The color of blood had always fascinated him, and it seemed the more there was of it, the more striking its appeal.
So it came as no surprise to him when he awoke last Saturday with hands stained in the scarlet substance. He didn't know who or what the blood belonged to- he had long since stopped caring –but it continued to play on his interest throughout the day.
When he came home from work, it was still on his mind. He didn't know for certain why, but this blood seemed very personal to him. He knew it was vain to recall what had happened that night, since all he could remember was a disconnected series of images, mostly violent, so he satisfied himself with forgetting about it and eating some steak at the diner down the street.
His walk home from the diner frustrated him. He hadn't liked his steak- it was too well done, almost warm, in fact, around the edges. And the waiters all seemed to ignore him again when he tried to talk to them, so he felt no shame in leaving a quarter for a tip.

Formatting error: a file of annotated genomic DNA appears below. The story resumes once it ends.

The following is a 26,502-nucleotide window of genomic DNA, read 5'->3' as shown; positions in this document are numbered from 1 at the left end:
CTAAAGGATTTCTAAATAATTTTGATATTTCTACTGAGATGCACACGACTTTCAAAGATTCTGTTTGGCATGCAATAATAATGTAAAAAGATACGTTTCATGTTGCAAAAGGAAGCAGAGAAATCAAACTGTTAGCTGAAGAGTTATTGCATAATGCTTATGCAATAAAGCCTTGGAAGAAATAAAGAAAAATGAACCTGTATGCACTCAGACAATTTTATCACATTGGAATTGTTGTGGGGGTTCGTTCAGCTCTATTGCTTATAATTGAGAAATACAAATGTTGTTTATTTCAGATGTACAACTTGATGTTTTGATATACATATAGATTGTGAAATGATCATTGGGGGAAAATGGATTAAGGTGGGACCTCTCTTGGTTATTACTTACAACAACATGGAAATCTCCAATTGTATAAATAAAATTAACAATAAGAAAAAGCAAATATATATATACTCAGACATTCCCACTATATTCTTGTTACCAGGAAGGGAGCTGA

He sighed at the monotony of his life. The grey buildings in the distance seemed to trickle towards him in the fog, creating an aggravating sense of something pressuring him. It was always foggy and rainy on this side of town, he realized. It had been weeks since he had seen the sun; most unusual weather, even for early winter.
Finally he arrived at his apartment building, a lovely shade of crimson that stood sharply contrasted from the other black buildings in the neighborhood. Up the stairs he went again, thoroughly exhausted. He managed to throw off his scarf before he collapsed on his twin-sized mattress, exhaling in exasperation and curling into a ball with his trench coat pulled over him for warmth.
He no longer feared what happened to him at night. He was so accustomed to it that it seemed to him almost like a guest staying at a hotel; he knew it would be gone in the morning, and whatever business it had would go with it. At first, he would panic and have breakdowns, crying and yelling at himself in the corner, but after punishing himself severely at the first sign of collapse, he learned better.
So the swampiness overtook him, like a murky drain that swallowed him and shoved him down strangely shaped tubes and pipes. After what seemed like moments, he awoke again, sweating and bloody.
"Well," he thought to himself with a sigh, "I had better wash up before I go to work."